Ecology of Food
“Tell me a story,” noted ecologist, and Hudson Valley local, Thomas Berry demanded in his environmental studies classic, The Dream of the Earth. “A story of where we are and how we got here… a story that brings together the human community with every living being in the valley.” In fact, what he was asking for was an aware and inclusive story of the Hudson Valley. Nearly 40 years later, students in the Ecology of Food class are reading, living, and thinking through Berry’s call to ecological engagement.
While classrooms are wonderful places of learning, we cannot fully understand the ecosystem of which we are a part until we are out in it. That is why, at the tail end of winter and just as we are starting to tip into the earliest moments of spring, students in the Ecology of Food class can be found out on campus beneath the maple trees—drilling holes into trunks, fitting spiles, and mounting buckets. For two weeks after that, students stomp through drifts of snow, skid across ice slicks, or squish through mud to collect the sap that is then boiled down into syrup. And soon after that project ends a new one begins. Seeds for the campus Teaching Garden must be chosen and then germinated under grow lights. As spring wears on, students clean up the beds in the garden as well as the berry and fig bushes on the hill behind it. They check on our perennials—herbs that students will soon use to cook with at home and in their classes—and plant the new vegetable and herb starts that we’d raised. They make sure our composting system is in order and ready to continue the job of turning waste into soil nutrients. And soon, harvesting is upon us! First, they harvest the early greens and herbs, and then the berries, radishes, carrots, and beets. After that, comes tomatoes, corn, and potatoes, and finally, the fall crops. Before we know it, winter will be here and the whole cycle will slow for a short time before it all starts up again.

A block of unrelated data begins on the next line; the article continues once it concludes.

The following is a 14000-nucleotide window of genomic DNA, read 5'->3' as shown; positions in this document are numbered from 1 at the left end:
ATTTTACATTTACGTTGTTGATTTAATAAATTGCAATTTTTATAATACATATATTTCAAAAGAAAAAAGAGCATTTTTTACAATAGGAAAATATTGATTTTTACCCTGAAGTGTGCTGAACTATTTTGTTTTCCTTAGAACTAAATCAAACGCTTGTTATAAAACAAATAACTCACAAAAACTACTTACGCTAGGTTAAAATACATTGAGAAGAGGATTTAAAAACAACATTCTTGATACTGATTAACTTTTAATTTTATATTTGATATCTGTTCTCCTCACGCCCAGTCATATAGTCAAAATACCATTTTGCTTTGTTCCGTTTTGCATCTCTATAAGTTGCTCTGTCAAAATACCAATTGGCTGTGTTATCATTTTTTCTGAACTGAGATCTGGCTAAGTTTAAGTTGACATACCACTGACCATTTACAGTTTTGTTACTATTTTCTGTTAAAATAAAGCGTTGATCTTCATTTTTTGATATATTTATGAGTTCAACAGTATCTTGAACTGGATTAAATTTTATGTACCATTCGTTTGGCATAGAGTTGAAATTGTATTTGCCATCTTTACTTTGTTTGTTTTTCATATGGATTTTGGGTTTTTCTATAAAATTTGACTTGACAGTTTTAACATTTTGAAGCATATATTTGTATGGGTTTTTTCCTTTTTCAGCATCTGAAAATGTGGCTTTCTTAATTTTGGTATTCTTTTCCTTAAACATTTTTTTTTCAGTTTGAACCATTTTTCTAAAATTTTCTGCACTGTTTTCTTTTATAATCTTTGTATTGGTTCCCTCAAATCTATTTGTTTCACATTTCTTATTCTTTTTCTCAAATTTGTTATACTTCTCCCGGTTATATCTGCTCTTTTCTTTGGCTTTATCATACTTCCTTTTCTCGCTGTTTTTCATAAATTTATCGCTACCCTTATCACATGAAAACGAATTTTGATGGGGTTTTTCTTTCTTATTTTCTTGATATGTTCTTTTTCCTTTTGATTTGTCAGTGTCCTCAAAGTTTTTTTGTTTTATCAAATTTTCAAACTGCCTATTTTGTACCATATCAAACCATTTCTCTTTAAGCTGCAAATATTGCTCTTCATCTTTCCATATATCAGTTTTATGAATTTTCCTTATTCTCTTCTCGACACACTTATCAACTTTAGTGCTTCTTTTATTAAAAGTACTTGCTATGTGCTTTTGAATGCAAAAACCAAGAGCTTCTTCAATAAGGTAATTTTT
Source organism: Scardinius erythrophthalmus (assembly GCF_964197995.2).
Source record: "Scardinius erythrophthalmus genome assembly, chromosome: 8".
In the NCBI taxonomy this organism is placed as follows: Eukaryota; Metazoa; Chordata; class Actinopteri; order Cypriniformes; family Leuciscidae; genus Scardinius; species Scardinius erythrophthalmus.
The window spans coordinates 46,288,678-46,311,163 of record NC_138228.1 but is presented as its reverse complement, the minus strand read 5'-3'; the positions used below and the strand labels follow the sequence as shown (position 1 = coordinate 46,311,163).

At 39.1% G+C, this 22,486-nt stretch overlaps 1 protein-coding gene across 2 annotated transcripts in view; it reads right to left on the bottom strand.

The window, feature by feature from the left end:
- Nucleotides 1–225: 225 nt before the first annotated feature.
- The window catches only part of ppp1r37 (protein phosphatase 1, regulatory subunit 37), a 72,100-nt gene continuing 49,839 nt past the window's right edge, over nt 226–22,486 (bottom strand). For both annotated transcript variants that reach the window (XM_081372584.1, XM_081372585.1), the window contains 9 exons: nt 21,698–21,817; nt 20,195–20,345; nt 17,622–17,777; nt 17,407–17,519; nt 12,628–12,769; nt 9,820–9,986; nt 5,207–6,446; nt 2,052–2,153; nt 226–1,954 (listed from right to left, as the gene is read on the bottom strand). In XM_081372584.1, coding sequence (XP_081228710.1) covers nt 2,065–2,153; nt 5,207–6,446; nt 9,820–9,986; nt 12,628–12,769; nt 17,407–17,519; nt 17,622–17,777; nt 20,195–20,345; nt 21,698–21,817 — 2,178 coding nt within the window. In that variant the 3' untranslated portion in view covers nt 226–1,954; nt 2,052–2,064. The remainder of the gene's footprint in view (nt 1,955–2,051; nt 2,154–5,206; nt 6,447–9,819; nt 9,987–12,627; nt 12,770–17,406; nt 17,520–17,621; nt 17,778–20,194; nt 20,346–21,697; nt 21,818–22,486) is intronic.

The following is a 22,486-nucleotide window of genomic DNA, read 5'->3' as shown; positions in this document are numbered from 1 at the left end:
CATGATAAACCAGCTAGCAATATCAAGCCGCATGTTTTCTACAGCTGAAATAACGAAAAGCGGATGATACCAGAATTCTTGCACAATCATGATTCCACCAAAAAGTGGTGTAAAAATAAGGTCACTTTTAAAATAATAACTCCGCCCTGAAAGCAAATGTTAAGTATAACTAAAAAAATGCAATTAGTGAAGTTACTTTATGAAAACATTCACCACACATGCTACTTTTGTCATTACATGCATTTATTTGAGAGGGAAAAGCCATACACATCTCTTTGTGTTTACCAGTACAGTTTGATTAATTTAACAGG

And while all of these activities might sound like a bit of an agrarian fantasy, they reveal only some of the ways students are working to evolve their thinking. Perhaps unsurprisingly, CIA students in the Applied Food Studies program are positioning themselves not only to be great chefs but also to be excellent stewards of the environment. As it turns out, the two goals go hand in hand. Students’ dedication to food and hospitable service drives their interest to learn more about our food systems—where our seeds come from, how our access to water and varieties of food are impacted by our changing climate, how people access and use the food they purchase or grow, and how they deal with or are challenged by food security during times of economic upheaval and environmental stress.
Even as students in the course are reading classic and cutting-edge texts in ecological studies and food studies, they are also undertaking research as participants with a local seed library in trials for newly rediscovered heirloom vegetables. They are growing a very rare variety of corn valued for making polenta and nurturing a range of Syrian vegetables for seed harvest. They will contribute the seeds to a bank for Syrian refugees displaced from their homelands.
As students in the Ecology of Food class demonstrate, knowing and doing are two essential parts of dedicated learning. Reading and studying the point where ecological and food studies meet while learning to maintain the healthy soil that produces the food they grow in our garden, is an intense experience. It’s also an experience that matters because it allows them to see the story “of where we are and how we got here.” Pretty soon, we’ll be asking these students to “Tell me a story,” about the complex world in which we live and feed ourselves. I can’t wait to hear their answers.
By Dr. Deirdre Murphy , CIA professor of liberal arts.